Private School vs Public School: Which Has Less Bullying?

By Rick Gonzales | 6 months ago

private school bullying

Nearly one in five children aged 12 to 18 years old experience and have reported being bullied in schools across the United States according to the 2019 data released by the National Center for Education Statistics. No one wants their child to be bullied and as public schools have becoming increasingly fractured, some parents are looking to private schools as a way to shield their kids from the out of control violence in public school settings. But, are private schools really any better when it comes to bullying? We have the answer.

There are many different types of private schools such as religious education, boarding school, settings that are far more unique than at public schools, and with other educational philosophies. Because of the wide diversity in types of private schools, it’s difficult to quantify just how private schools are doing as a whole.

“The limited research on bullying in public and private schools has mixed findings,” says Amanda Nickerson, director of the Alberti Center for Bullying Abuse Prevention at the University at Buffalo—SUNY via U.S. News. “Some studies find no differences, and other studies have found more bullying, particularly physical bullying, in public schools.”


public school bullying

Studies have found that there are five types of bullying in both private and public schools. They are, ordered by the level of damage they do…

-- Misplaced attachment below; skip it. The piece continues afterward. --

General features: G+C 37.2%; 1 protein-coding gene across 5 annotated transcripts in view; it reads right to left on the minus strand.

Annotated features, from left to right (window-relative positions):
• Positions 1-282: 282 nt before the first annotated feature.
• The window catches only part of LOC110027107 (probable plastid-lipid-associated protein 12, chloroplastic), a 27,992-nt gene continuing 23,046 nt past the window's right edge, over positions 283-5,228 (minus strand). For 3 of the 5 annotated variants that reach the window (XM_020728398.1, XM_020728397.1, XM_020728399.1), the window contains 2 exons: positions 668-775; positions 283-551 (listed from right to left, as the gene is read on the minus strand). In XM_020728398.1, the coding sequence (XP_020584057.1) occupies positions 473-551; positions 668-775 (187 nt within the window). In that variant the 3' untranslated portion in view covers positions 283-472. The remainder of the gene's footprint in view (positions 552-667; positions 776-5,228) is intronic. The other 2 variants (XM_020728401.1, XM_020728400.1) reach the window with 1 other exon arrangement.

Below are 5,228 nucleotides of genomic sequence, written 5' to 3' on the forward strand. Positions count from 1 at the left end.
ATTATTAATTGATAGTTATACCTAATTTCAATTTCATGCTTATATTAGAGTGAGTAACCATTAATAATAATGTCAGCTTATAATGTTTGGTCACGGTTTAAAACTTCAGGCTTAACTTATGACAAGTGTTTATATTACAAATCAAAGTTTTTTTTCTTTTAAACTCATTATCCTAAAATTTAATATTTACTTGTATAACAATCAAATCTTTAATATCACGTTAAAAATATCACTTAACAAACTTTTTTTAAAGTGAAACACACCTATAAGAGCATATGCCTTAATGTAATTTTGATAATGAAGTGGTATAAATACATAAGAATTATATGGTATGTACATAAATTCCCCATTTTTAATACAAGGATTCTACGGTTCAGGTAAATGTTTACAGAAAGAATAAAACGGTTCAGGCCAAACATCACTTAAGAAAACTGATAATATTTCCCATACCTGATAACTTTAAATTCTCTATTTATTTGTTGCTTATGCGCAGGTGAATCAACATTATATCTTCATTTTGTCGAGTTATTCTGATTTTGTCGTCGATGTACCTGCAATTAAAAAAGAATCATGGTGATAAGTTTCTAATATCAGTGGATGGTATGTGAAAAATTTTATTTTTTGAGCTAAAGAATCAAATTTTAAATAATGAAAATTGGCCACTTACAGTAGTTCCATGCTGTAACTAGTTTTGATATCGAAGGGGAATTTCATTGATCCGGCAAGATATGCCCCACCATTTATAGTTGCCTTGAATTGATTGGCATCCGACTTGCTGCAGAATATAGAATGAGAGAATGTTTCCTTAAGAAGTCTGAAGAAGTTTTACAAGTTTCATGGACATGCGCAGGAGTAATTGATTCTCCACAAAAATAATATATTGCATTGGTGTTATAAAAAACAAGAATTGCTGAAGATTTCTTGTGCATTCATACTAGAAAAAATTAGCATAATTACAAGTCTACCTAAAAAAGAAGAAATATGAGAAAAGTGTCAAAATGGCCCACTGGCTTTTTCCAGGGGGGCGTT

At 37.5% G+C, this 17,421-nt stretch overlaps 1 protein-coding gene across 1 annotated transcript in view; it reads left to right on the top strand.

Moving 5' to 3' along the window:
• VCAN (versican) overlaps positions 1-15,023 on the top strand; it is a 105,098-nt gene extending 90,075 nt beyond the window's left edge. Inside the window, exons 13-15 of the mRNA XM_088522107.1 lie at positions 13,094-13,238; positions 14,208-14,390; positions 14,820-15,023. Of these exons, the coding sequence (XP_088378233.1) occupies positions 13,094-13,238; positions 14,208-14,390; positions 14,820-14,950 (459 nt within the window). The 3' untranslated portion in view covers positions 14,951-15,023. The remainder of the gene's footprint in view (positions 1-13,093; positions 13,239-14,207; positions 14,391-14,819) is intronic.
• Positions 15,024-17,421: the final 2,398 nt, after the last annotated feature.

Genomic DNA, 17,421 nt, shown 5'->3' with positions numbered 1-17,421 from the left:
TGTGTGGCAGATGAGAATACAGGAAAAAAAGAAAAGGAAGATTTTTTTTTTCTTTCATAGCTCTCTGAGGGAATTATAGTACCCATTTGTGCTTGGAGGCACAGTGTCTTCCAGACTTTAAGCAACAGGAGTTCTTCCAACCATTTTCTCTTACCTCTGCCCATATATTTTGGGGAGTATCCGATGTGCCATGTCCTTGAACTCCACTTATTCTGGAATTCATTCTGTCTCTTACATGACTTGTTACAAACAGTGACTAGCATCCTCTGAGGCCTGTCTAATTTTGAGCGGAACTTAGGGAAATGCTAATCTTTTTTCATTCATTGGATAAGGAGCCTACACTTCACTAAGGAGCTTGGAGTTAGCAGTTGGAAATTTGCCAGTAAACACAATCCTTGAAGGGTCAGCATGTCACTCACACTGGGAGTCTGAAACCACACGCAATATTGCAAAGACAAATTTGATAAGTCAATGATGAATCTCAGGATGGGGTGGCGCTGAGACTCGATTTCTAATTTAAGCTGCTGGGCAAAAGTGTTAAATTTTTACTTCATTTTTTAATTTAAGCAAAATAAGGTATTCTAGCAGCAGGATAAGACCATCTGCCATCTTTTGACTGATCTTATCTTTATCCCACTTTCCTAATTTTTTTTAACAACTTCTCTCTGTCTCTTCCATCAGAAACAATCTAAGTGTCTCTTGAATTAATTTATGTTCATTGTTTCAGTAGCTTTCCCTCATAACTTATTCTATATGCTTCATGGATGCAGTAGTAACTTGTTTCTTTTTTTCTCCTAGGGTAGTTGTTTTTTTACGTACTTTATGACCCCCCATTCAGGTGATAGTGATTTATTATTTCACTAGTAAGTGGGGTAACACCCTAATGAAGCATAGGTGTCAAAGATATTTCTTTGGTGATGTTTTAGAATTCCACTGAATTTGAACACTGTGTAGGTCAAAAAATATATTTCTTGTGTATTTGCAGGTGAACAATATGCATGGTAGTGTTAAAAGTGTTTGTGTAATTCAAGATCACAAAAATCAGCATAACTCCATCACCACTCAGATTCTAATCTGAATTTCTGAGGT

• VERBAL – The highest form of bullying. Verbal comments, crude and otherwise, were the most common and one of the more difficult to combat.
  • EXCLUSION – The second-highest form of bullying is found to be exclusion. Here students get their bullying kicks by purposely excluding a student from lunches and various school events.
  • SPREADING RUMORS – This is the third-highest form of bullying.
  • PHYSICAL – This may be a surprise to some who think physical bullying is one of the highest forms of bullying and that sits as the fourth-highest form. It may come down to the fact that bullies have found more effective ways to bully.
  • CYBERCyberbullying comes in last, but it is nonetheless just as treacherous as the others.


When you compare how private schools address their bullying problem versus how public schools address theirs, some experts say that private schools have a clear advantage over public schools. “Private schools generally have an advantage over public schools in that they have more choice in whom they enroll, and they can exclude or remove students who are disobedient,” says University of Virginia professor and an expert on bullying, Dewey Cornell. “Therefore, private schools have the capacity to exert more control over problems like bullying.”

Private schools typically have a lower teacher-to-student ratio which means there are more teachers for the students to talk to if they are experiencing any bullying issues. Private schools also often use more tried and true methods of discipline, while often Public schools are quick to jump on the latest, unproven discipline fad.

Many parents of private school children get themselves more involved with their child’s school. That makes sense since they have sought a private school for their child’s education, they end up paying tuition, and that apparently levels the playing field. Also, the fact that most private schools require students to wear a uniform takes away one aspect of bullying – clothing.